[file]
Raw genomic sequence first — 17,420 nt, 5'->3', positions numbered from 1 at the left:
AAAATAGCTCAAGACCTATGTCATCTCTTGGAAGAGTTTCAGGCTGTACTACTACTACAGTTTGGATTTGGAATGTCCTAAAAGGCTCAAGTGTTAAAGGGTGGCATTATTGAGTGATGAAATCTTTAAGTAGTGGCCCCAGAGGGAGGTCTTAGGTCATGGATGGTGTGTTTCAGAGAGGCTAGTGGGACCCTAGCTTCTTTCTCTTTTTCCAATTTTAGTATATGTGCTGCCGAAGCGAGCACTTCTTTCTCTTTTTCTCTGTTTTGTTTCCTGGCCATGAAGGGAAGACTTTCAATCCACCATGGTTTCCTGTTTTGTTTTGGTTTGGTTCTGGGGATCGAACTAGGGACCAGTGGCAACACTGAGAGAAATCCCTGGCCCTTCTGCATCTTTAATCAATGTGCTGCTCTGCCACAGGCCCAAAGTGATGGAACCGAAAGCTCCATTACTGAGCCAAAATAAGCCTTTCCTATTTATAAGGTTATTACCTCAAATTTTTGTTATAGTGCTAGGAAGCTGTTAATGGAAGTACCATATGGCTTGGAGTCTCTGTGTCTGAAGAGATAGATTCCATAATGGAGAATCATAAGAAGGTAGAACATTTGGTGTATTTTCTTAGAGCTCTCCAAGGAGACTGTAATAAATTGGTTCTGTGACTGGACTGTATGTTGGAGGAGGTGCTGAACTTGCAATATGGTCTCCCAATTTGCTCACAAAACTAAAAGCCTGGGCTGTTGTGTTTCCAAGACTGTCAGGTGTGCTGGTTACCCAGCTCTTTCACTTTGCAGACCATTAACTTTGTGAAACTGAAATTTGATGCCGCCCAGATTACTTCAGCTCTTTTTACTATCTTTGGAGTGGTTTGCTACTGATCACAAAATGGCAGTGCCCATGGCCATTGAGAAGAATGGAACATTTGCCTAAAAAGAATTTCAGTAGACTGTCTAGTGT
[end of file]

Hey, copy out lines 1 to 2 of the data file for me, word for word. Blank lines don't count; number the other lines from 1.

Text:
Raw genomic sequence first — 17,420 nt, 5'->3', positions numbered from 1 at the left:
AAAATAGCTCAAGACCTATGTCATCTCTTGGAAGAGTTTCAGGCTGTACTACTACTACAGTTTGGATTTGGAATGTCCTAAAAGGCTCAAGTGTTAAAGGGTGGCATTATTGAGTGATGAAATCTTTAAGTAGTGGCCCCAGAGGGAGGTCTTAGGTCATGGATGGTGTGTTTCAGAGAGGCTAGTGGGACCCTAGCTTCTTTCTCTTTTTCCAATTTTAGTATATGTGCTGCCGAAGCGAGCACTTCTTTCTCTTTTTCTCTGTTTTGTTTCCTGGCCATGAAGGGAAGACTTTCAATCCACCATGGTTTCCTGTTTTGTTTTGGTTTGGTTCTGGGGATCGAACTAGGGACCAGTGGCAACACTGAGAGAAATCCCTGGCCCTTCTGCATCTTTAATCAATGTGCTGCTCTGCCACAGGCCCAAAGTGATGGAACCGAAAGCTCCATTACTGAGCCAAAATAAGCCTTTCCTATTTATAAGGTTATTACCTCAAATTTTTGTTATAGTGCTAGGAAGCTGTTAATGGAAGTACCATATGGCTTGGAGTCTCTGTGTCTGAAGAGATAGATTCCATAATGGAGAATCATAAGAAGGTAGAACATTTGGTGTATTTTCTTAGAGCTCTCCAAGGAGACTGTAATAAATTGGTTCTGTGACTGGACTGTATGTTGGAGGAGGTGCTGAACTTGCAATATGGTCTCCCAATTTGCTCACAAAACTAAAAGCCTGGGCTGTTGTGTTTCCAAGACTGTCAGGTGTGCTGGTTACCCAGCTCTTTCACTTTGCAGACCATTAACTTTGTGAAACTGAAATTTGATGCCGCCCAGATTACTTCAGCTCTTTTTACTATCTTTGGAGTGGTTTGCTACTGATCACAAAATGGCAGTGCCCATGGCCATTGAGAAGAATGGAACATTTGCCTAAAAAGAATTTCAGTAGACTGTCTAGTGT